The state withering away like the foliage and roots of the barley plant. One grain has led to many grains. A form of spiral development to which Lenin referred. The cultivation of crops being a cyclical process not leading back to the starting point but forward to a higher level.

We have by no means uncovered all the examples of negation of negation that exist in nature. In fact as our knowledge of nature increases further examples of negation unfold.


Marx's circuit of capital M-C-M is yet another example of the law of negation of the negation. The capitalist invests his money in purchasing raw materials and pays wages to his workers in the pro­duction of commodities. His money no longer exists. It is used up in the pro­ductive process, i.e., it is negated. But it is not lost - the capitalist has the fruits of labour in his possession. When he sells these commodities a second negation takes place. He negates these commodities in realisation of further money. Not just a return of his original outlay but a higher monetary return. A profit is thus realised from the expropriated surplus value produced by the workers.

When a worker banks part of his/her pay packet in a Xmas Club savings account, a similar process of negation is taking place. In depositing money with a bank the worker is negating the ownership of this money. While the money no longer exists for the worker, the essence of owner­ship, i.e., purchasing power, is preserved as a credit entry in the banker's bankbook.

If instead the worker blew his pocket money on the nags or drank it away, the ownership of this money would also not exist for the worker. But in this case the essence or the purchasing power is no longer preserved. Thus in this case the money is no longer negated. It is totally gone or eliminated from the worker's possession.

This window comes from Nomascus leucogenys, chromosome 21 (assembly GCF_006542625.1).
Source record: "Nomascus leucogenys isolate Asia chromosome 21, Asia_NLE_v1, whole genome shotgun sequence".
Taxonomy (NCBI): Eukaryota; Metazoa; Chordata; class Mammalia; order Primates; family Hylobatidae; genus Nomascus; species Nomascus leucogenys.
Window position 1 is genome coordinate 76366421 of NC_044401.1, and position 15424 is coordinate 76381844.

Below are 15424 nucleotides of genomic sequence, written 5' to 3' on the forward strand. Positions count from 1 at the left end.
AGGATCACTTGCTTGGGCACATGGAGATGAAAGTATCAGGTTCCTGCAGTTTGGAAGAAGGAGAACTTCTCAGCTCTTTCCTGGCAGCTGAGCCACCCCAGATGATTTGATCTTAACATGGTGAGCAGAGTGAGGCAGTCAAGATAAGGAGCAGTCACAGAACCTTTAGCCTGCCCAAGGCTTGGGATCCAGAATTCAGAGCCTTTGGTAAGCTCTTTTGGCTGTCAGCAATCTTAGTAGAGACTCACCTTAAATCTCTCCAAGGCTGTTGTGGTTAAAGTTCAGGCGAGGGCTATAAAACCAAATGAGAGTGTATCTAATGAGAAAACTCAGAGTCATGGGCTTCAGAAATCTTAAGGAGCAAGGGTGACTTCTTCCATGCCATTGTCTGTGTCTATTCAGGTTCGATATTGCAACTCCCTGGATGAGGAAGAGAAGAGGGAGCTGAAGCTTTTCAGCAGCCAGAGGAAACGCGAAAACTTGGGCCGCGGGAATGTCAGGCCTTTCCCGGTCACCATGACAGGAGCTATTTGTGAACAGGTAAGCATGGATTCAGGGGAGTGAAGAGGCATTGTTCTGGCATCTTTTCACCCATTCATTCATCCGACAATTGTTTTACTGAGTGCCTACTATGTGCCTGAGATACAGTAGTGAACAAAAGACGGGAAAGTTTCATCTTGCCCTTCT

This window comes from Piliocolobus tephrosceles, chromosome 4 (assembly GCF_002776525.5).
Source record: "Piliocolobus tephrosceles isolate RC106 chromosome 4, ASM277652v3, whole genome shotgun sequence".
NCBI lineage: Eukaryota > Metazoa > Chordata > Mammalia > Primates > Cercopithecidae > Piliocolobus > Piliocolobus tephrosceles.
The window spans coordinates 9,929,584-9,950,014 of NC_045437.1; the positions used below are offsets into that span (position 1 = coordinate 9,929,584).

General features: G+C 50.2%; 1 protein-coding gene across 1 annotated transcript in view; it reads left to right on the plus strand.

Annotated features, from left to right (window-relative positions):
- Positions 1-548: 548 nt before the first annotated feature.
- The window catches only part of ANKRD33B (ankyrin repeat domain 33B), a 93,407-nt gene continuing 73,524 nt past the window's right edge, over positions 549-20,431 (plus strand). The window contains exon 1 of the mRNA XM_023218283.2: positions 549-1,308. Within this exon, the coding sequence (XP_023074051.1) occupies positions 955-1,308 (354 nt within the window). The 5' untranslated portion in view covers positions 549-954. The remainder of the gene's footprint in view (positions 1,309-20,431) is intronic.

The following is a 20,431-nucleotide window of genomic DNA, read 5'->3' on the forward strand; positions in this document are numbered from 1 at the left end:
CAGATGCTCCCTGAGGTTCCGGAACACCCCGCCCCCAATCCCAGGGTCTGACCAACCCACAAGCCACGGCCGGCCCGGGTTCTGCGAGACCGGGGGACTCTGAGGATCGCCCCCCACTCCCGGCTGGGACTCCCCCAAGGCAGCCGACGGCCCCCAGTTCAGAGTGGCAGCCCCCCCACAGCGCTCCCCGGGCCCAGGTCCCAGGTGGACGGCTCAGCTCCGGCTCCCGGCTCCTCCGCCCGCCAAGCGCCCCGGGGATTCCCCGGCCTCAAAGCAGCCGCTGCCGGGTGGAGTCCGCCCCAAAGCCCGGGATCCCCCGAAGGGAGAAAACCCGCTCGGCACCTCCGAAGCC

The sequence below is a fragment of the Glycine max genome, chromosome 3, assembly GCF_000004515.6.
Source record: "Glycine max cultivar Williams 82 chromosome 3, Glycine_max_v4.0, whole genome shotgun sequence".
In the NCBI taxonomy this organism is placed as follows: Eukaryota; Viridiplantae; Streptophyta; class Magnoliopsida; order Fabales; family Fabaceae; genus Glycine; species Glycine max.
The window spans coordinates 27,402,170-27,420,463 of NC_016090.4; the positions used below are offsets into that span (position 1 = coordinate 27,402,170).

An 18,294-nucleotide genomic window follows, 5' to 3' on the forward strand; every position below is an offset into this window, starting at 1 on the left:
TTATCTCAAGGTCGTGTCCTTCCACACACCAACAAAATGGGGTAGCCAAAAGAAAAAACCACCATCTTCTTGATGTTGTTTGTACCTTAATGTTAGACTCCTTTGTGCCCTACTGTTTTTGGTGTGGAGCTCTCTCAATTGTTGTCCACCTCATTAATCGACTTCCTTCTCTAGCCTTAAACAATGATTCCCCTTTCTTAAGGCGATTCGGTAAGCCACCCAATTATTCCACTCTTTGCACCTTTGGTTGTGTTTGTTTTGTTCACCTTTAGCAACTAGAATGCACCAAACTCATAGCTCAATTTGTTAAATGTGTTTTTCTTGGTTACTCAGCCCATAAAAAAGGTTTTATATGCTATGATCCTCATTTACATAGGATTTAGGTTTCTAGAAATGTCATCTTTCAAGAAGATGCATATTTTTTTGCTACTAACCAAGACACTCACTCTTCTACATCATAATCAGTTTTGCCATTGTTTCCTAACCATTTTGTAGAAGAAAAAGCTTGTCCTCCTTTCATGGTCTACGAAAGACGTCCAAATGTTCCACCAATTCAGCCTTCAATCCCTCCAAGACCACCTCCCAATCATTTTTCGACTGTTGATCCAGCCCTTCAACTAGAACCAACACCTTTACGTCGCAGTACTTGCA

For the worker with the savings account a second negation occurs in December when the deposit is withdrawn. The bank's ownership of the money is negated while the worker negates the original negation. What the worker receives is not the original money but new money - the deposit plus interest. Whether of course this new money buys more than the old is dependent on the level of inflation.    


While there has been no explicit refer­ence to the negation of the negation in Mao's published works, this does not mean that he did not understand or apply this law of dialectics in work. In fact Mao's work is full of concrete examples of negations of the negation.

In his On Practice (1937) there is a very clear example le of negation of the negation in the circuit of knowledge Practice- Theory-Practice (the latter being at a higher level). Theory is the negation of practice while the opposite of practice is of course non-practice. In turn, only when theory is further negated in practical activity is a higher development of man's knowledge of the world achieved.  

Mao's advice in the form of Unity­-Criticism-Unity for resolving contradictions within the Communist Party, further demonstrates his understanding of the operation of the negation of the negation and its practical application.

Criticism is the negation of unity because the essence of unity is preserved in that the two opposing views are bound together in discussion.

Unity too can be contrasted with its opposite, namely split. The second negation of the negation of criticism achieves a new unity around some immed­iate practical objectives. This negation of criticism in that Party members are allowed to retain their opposing views while achieving unity around the common goal. History in the end often decides who was right and who was wrong.

Mao's example of resolving contra­dictions using the dialectical law of the negation of the negation has raised our understanding of dialectics to a new level. Contradiction is not resolved as the dog­matists tell us by "one opposite eating up the other", nor is it resolved as the opportunist preaching by a conciliation of the opposites into some equilibrium or by some synthesis which "fuses the two opposites into one" as consensus